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Ugcla conf report

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Uganda Community Libraries Association held its seventh annual conference at Kawempe Youth Centre on 26-28 July 2017

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Ugcla conf report

  1. 1. 1 Uganda Community Libraries Association Annual Conference 26-28 July 2017 The Uganda Community Libraries Association held its seventh annual conference at Kawempe Youth Centre on 26-28 July 2017. It was a special occasion because it was the tenth anniversary of the Association’s founding, which we celebrated by holding a networking forum on the Saturday evening. We invited many guests from outside UgCLA, including our partner organizations in Uganda, publishers, and representatives of government. There was dancing by Mulia Foundation Children to entertain us, and a splendid cake, cut with fanfare by the Association’s two co-founders, Kayaga Mulindwa and Kate Parry. Besides fun and games, the conference activities included a great deal of hard work. Participants arrived at midday on the Friday, had lunch, registered, and received forms to fill in to help UgCLA keep up to date profiles of their libraries. They also received a questionnaire to inform two proposals that we are planning to develop on the African Storybook project (see www.storybook.org) and listened to a short talk describing those proposals. Besides that, a large number of books donated by Book Aid International were available for participants to look at, from which they could prepare boxes to take home to their libraries in return for a fee, to cover clearing and transport, of 30,000 shillings per box. In addition, every represented library was asked to prepare a poster displaying what the library had achieved in the past year. These posters were displayed around the conference area so that participants could look at them in any spare moments. The conference was formally opened at the end of the evening by the Rev. Bobson Musamali, a member of Kawempe Youth Centre’s Board of Directors. The conference theme was “New technologies: their implications for libraries,” and the first session on the Saturday was a plenary talk on the theme by Lois Mutibwa, of the East African School of Library and Information Science. It was a beautiful, well prepared, presentation, with plenty of opportunity for the audience to ask questions and contribute information. The session was followed by another on technology, this being a practical one in which the participants, working on laptops or on smartphones, learned how to set up gmail accounts and Google groups and to write blogs. The session was led by Fred Sebuma, Arthur Ssebale, and Eunice Nsaire, representatives of UgCLA’s new member and partner, the ANABEL Resource Centre. After lunch on the Saturday, the participants learnt about the African Storybook, which, as a website with an associated app, is a product of the new technologies that is particularly important for African community libraries. Dr. Cornelius Gulere, who has been helping people write stories for the website and who is now the project’s coordinator in Uganda, told participants about the aims of the project, its significance in relation to government policies, and how to access the stories through the website or the app. Then everyone was invited to work directly with the stories in their own languages, whether by reading, translating, or adapting them, or by initiating new ones. This session occasioned particular excitement and made everyone eager to participate in one or other of the proposed projects. The Sunday morning provided an opportunity for those libraries that have computers and access to the internet to speak of their experiences with technology. These libraries include Kawempe Youth Centre and the Nambi Sseppuuya Resource Centre, both of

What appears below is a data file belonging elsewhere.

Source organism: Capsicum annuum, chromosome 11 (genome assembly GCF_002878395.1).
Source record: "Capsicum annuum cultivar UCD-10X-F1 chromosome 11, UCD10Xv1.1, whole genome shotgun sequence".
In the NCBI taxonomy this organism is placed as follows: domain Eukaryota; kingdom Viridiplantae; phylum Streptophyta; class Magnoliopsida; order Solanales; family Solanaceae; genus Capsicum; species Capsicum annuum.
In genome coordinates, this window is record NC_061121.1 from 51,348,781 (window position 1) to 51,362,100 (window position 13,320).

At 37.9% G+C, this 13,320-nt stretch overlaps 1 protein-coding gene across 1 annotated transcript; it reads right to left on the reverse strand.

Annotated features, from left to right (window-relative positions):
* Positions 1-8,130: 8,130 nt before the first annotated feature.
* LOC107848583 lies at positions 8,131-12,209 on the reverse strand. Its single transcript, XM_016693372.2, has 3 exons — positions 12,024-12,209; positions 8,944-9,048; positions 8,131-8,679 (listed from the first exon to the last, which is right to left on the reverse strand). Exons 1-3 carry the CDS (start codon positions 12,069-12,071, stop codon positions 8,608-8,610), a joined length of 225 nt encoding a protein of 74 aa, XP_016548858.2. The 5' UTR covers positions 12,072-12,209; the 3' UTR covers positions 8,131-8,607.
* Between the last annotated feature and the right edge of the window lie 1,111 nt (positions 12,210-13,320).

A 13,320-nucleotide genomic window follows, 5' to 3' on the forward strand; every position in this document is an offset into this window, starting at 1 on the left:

2. 2. 2 which emphasized the importance of using technological resources to develop the library’s profile and publicize its work. Mr Justin Kiyimba, in telling the story of how the Nambi Sseppuuya Resource Centre obtained its computers, also urged UgCLA’s members to be persistent in advocating for their libraries. Time was then made available for the participants, meeting in language groups, to develop their ideas as to what they might do with the African Storybook. They presented these ideas briefly to the group as a whole and handed in their completed questionnaires. One particularly valuable presentation was by a representative of the Busolwe Public Library, who explained how the library, working with the Lunyole Language Association, had contributed to the writing of stories in Lunyole. The session as a whole brought out the complexity of language problems in Africa: some libraries work on a regular basis with two or more African languages, which may be completely unrelated; others use a language in which there are no stories yet published in the Storybook; the languages of some do not even have a standard orthography. There is a great deal of work to be done on these issues, and UgCLA, with its wide diversity of members, is in a good position to contribute to the effort. The last two hours of the conference were devoted to UgCLA’s Annual General Meeting. Brief oral reports were presented, and then members voted for new members of the Board of Trustees. The following were elected, all of them unopposed: Chairman Justin Kiyimba, Nambi Sseppuuya Memorial Resource Centre Deputy Chair Enoch Magale, Campaign For Youth Driven Development Initiatives (CFYDDI) Treasurer Esther Kyazike, Kawempe Youth Centre Secretary Daniel Ahimbisibwe, Kitengesa Community Library Member Ivan Kaibu, Busolwe Public Library Member Jane Kawalya, East African School of Library and Information Science Member Olivia Mutabirwe, Nyarushanje Community Library Kate Parry was asked to continue serving on the Board in an advisory capacity. Altogether, 35 member libraries were represented at the conference, and well over 50 people attended; they included individual members of UgCLA, extra library representatives, and volunteers who are working at Ibanda and Kitengesa Community Libraries. A number of our regular member libraries were not able to send representatives, but they were compensated for by a number of new members or by the return of old members who had dropped away. After ten years, UgCLA has grown impressively and become quite an established institution. There is good hope of its continuing to grow, especially under its new leadership.